Hamas always believed there should be no monopoly of violence until the gains of Zionism had been reversed and the Jews thrown back across the sea. That is why many of us thought that a taste of governance (which requires a monopoly of legitimate violence) might teach them a few lessons and gentle their condition in the process.
On his way back from a regional tour to raise money for the Palestinian Authority (including a cameo at the Holocaust? What Holocaust? conference in Tehran) the Prime Minister Ismail Haniya, of the terrorist Hamas, was stopped at the Rafah border crossing by the Israelis, who would not let him pass with the $35 million he had collected. The party was held up for several hours while the Hamas delegation figured out how to leave its cash in escrow in a Cairo bank. In the interim, some unrest between the Hamas terror-holigans and Fatah border guards sent the European monitors into flight.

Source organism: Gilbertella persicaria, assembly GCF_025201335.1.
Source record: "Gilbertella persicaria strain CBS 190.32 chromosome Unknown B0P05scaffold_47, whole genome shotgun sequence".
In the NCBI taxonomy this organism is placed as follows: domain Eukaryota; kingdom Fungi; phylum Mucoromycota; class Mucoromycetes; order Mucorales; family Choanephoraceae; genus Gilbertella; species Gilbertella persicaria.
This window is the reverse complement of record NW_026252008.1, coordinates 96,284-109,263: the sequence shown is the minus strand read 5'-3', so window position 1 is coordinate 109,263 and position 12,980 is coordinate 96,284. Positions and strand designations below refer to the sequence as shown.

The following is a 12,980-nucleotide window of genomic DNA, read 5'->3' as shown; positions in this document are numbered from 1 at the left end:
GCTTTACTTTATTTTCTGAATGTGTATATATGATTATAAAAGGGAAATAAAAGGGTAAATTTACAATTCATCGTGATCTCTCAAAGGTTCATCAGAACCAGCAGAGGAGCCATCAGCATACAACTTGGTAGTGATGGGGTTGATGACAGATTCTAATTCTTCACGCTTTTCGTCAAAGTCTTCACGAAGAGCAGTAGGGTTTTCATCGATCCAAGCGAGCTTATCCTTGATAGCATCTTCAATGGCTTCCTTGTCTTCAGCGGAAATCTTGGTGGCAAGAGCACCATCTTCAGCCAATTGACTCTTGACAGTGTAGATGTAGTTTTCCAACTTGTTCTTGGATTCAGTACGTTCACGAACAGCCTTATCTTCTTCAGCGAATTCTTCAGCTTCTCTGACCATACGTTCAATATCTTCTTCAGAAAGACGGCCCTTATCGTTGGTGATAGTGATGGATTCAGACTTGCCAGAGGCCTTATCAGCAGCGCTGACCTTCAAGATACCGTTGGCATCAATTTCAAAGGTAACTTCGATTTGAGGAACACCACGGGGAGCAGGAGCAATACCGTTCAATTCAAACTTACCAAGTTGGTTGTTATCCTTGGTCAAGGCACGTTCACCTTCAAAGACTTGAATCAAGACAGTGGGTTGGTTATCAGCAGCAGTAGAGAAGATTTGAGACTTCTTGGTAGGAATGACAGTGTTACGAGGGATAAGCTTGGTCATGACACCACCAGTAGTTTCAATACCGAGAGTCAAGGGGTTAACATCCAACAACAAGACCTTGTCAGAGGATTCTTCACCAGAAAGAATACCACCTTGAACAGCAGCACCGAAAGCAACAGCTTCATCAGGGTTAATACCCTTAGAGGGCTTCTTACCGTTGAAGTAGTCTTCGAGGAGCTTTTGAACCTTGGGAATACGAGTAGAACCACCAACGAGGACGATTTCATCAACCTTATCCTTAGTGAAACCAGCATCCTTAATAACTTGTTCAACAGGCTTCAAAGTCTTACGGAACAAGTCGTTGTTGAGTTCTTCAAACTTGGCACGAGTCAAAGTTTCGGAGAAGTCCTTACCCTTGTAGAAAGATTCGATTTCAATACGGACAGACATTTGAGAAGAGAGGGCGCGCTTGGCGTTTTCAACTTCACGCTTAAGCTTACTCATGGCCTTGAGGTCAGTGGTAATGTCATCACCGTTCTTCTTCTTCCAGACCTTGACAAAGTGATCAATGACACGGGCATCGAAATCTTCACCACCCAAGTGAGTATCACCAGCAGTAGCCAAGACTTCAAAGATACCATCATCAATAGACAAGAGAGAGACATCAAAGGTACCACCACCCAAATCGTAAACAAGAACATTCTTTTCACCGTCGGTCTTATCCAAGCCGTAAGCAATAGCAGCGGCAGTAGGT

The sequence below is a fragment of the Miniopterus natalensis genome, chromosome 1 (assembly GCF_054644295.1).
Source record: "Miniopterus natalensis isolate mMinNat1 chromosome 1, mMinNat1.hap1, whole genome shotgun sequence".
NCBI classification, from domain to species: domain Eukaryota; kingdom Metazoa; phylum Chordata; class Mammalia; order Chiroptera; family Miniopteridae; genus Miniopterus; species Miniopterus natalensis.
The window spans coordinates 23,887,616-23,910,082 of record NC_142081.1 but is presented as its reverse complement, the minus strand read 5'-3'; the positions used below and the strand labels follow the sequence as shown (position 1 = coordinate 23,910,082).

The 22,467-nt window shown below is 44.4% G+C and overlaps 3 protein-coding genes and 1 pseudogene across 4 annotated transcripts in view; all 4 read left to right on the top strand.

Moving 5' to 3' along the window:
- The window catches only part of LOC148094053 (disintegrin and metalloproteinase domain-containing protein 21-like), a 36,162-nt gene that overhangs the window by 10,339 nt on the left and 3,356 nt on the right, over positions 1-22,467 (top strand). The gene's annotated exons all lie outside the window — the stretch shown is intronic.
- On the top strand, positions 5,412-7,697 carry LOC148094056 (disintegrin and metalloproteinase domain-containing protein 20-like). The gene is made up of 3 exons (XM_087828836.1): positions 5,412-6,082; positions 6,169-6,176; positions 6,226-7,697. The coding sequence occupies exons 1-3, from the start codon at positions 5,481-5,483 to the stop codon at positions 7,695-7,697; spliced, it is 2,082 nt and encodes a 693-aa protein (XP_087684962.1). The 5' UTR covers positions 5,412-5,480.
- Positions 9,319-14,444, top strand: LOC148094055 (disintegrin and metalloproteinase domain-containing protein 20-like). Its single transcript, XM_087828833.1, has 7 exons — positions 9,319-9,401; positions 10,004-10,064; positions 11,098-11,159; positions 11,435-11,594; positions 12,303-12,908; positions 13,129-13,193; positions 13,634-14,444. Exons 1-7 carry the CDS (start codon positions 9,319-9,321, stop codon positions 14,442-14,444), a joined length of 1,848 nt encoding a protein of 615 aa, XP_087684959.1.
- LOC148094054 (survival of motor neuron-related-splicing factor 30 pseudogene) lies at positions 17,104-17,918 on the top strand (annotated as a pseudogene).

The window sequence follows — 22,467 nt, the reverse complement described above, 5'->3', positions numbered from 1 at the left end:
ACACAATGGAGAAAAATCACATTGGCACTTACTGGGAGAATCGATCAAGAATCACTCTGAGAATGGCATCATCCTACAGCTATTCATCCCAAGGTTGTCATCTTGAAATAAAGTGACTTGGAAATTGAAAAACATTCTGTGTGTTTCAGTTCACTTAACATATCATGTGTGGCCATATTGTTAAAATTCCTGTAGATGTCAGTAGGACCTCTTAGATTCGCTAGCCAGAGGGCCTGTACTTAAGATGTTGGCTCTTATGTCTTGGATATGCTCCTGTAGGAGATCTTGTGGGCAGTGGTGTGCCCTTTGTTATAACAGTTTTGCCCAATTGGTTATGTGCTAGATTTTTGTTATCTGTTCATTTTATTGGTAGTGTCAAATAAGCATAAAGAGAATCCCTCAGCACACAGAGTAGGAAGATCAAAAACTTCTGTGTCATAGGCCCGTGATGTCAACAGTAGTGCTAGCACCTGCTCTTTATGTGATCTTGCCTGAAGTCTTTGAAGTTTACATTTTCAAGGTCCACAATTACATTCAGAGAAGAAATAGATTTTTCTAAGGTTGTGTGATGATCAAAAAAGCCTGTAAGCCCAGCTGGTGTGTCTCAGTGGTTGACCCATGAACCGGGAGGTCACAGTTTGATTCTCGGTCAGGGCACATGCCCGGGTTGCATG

At some point, after finally crossing the border and entering the free-for-all of the “liberated” Gaza Strip, the prime minister’s entourage was suddenly attacked. His bodyguard was killed, and several others (including the prime minister’s son) were shot. His convoy sped away.
I am glad to see Hamas get a taste of its just deserts, but elementary humanism makes me sad to see how inevitable every page in this story seems.
According to Al Jazeera, Hamas immediately accused Fatah of an assassination attempt. But does anybody really control Fatah? When every pet excuse for revenge trumps the rule of law, nobody controls anything. In Iraq, Palestine, and Lebanon, Arabs are struggling to create post-Enlightenment states. The trouble is that too many of them don’t understand the Enlightenment.